FRANCO'S DEATH opens the way for Spain to throw off the shackles of his authoritarian state and to recommence the process of building an egalitarian, democratic Spain begun under the Second Republic. But there are many obstacles on this path. King Juan Carlos, Franco's designated successor, is a creature of the official politicians Franco left behind. He is sworn to uphold the principles of the Franco state and refused to promise change in his inaugural address. The amnesty Juan Carlos announced last week for political prisoners has been justly denounced by the leaders of the democratic opposition as a travesty, since it frees only a small portion of the prisoners and allows the regime to decide whether specific prisoners should be released or held as "terrorists". Furthermore, opposition political parties are still not allowed to assemble or meet with foreign newsmen openly; to prevent a press conference the police raided a Socialist party headquarters last week and threatened mass arrests if the press conferences took place.
Juan Carlos and the men behind him hope that a few minor gestures in the direction of "western-style" democracy will induce Western European countries to admit Spain to the Common Market and to NATO, as they refused when Franco was alive. But at the same time as Juan Carlos urged that "Europe must take Spain into account" he reaffirmed the "right of each people to organize itself politically in accordance with its own nature"--which means that Europe should not expect any substantive change in Spanish politics as a condition for admittance.
There are substantial forces in Spain today committed to political democracy and social change which enjoy widespread popular support--the Christian Democrats, Socialists, and Communists allied in the "Common Front," and the Democratic Military Union in the army. Until these groups obtain political power, and until genuine democratic rights prevail--such as freedom of assembly, freedom of the press, freedom to strike, and the legality of all political parties including the Communists--Spain will remain a prisoner of Franco's heritage. Furthermore, those regions desiring political and cultural autonomy--The Basque country, Catalonia, Galicia and Valencia--must be granted self-determination as they were under the 1931 Republican constitution.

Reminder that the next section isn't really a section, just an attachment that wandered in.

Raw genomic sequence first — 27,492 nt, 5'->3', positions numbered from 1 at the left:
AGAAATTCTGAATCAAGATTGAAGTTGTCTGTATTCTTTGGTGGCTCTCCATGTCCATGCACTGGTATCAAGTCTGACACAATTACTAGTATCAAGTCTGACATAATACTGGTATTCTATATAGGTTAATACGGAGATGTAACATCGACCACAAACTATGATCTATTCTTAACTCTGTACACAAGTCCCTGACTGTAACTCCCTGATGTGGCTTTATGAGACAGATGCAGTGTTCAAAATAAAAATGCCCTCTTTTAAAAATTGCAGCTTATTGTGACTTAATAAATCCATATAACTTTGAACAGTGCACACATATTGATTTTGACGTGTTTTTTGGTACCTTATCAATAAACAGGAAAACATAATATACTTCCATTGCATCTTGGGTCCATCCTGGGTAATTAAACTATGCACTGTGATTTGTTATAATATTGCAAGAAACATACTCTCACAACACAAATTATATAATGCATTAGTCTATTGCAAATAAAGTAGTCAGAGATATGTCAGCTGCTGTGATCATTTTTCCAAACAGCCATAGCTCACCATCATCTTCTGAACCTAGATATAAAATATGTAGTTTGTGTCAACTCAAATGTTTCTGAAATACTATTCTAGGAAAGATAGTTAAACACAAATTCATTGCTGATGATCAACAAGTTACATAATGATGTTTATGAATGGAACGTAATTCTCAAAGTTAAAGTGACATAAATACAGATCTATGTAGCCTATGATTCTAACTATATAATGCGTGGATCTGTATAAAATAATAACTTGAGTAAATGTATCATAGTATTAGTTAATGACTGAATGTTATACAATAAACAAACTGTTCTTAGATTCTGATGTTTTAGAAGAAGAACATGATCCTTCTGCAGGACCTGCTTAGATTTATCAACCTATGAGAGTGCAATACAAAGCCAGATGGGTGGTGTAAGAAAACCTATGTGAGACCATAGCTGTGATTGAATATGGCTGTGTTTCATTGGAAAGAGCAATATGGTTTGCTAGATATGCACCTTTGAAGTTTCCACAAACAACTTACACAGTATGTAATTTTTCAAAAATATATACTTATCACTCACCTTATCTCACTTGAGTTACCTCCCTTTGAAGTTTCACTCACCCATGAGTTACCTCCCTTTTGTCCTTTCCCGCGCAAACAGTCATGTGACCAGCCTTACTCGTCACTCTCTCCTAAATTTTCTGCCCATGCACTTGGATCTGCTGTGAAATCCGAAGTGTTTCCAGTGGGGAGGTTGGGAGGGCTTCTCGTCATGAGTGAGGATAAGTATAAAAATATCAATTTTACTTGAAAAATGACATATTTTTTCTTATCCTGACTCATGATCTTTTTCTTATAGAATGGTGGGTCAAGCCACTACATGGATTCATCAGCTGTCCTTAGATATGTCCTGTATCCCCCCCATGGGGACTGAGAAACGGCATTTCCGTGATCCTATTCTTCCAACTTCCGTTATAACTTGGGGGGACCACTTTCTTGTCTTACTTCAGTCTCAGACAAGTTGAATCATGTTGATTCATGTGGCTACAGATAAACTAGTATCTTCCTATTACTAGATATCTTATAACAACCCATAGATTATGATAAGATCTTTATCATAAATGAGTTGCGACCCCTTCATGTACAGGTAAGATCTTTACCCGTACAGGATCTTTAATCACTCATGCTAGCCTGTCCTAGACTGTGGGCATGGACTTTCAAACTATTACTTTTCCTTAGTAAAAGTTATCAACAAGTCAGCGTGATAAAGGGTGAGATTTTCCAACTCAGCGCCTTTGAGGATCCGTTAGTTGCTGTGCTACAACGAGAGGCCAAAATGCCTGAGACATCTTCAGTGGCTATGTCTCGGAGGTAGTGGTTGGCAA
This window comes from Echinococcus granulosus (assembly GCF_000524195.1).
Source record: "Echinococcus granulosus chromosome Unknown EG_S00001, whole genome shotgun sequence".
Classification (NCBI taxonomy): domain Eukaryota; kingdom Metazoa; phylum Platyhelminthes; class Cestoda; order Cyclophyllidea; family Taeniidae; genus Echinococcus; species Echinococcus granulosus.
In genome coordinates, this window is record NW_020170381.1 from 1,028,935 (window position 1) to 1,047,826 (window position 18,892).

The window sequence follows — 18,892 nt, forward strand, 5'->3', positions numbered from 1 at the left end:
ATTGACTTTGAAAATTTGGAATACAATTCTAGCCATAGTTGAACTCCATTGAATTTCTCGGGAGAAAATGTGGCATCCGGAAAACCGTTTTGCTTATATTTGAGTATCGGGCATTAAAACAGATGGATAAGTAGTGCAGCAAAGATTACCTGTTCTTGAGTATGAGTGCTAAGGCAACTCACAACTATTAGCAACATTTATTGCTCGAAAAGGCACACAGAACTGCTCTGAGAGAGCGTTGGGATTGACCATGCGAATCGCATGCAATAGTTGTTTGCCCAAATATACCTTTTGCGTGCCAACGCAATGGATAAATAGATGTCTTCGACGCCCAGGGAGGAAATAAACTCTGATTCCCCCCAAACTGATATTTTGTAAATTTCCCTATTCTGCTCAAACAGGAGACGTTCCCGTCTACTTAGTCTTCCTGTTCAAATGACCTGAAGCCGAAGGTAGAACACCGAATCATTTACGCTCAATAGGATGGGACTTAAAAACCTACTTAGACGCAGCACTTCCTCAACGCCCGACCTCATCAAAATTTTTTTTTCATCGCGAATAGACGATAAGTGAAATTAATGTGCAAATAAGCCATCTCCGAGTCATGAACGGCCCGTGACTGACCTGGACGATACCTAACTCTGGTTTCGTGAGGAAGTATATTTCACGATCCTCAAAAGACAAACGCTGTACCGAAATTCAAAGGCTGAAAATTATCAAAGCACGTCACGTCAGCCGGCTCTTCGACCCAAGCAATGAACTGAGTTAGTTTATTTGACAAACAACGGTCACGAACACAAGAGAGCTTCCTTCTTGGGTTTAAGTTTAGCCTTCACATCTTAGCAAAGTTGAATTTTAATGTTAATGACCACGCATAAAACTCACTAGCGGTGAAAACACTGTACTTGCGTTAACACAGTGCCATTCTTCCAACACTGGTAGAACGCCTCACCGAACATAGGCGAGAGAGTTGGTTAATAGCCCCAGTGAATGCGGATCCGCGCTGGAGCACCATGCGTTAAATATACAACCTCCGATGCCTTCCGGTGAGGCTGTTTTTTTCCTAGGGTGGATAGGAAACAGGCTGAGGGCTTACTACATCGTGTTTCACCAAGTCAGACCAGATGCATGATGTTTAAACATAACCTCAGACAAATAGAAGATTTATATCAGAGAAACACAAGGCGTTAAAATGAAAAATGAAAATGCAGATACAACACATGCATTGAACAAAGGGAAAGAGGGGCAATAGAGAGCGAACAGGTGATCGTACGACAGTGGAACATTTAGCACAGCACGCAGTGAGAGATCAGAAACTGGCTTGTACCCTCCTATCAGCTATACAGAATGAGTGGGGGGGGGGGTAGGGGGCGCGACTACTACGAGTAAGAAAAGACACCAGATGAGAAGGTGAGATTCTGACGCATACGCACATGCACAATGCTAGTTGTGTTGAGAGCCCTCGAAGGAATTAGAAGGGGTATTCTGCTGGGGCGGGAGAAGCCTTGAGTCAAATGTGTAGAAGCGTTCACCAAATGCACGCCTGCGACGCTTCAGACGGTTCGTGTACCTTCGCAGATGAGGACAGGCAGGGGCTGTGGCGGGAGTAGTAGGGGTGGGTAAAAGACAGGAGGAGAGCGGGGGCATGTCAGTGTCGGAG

Until there is a radical break with the policies of the Franco regime, the countries of Western Europe (though no paragons of democratic virtue themselves) should continue economic discrimination against her products. Similarly, the United States, which has supplied economic aid to Franco's Spain for 22 years, should not be allowed to legitimize continued aid on the ground of democratic change; the U.S. government should withdraw all aid until real democratic change develops. But, the Spanish opposition will not need to rely on the conscience of the West to end thirty years of fascism; their support in Spain and the divisions within the ruling elite should allow them to triumph on their own.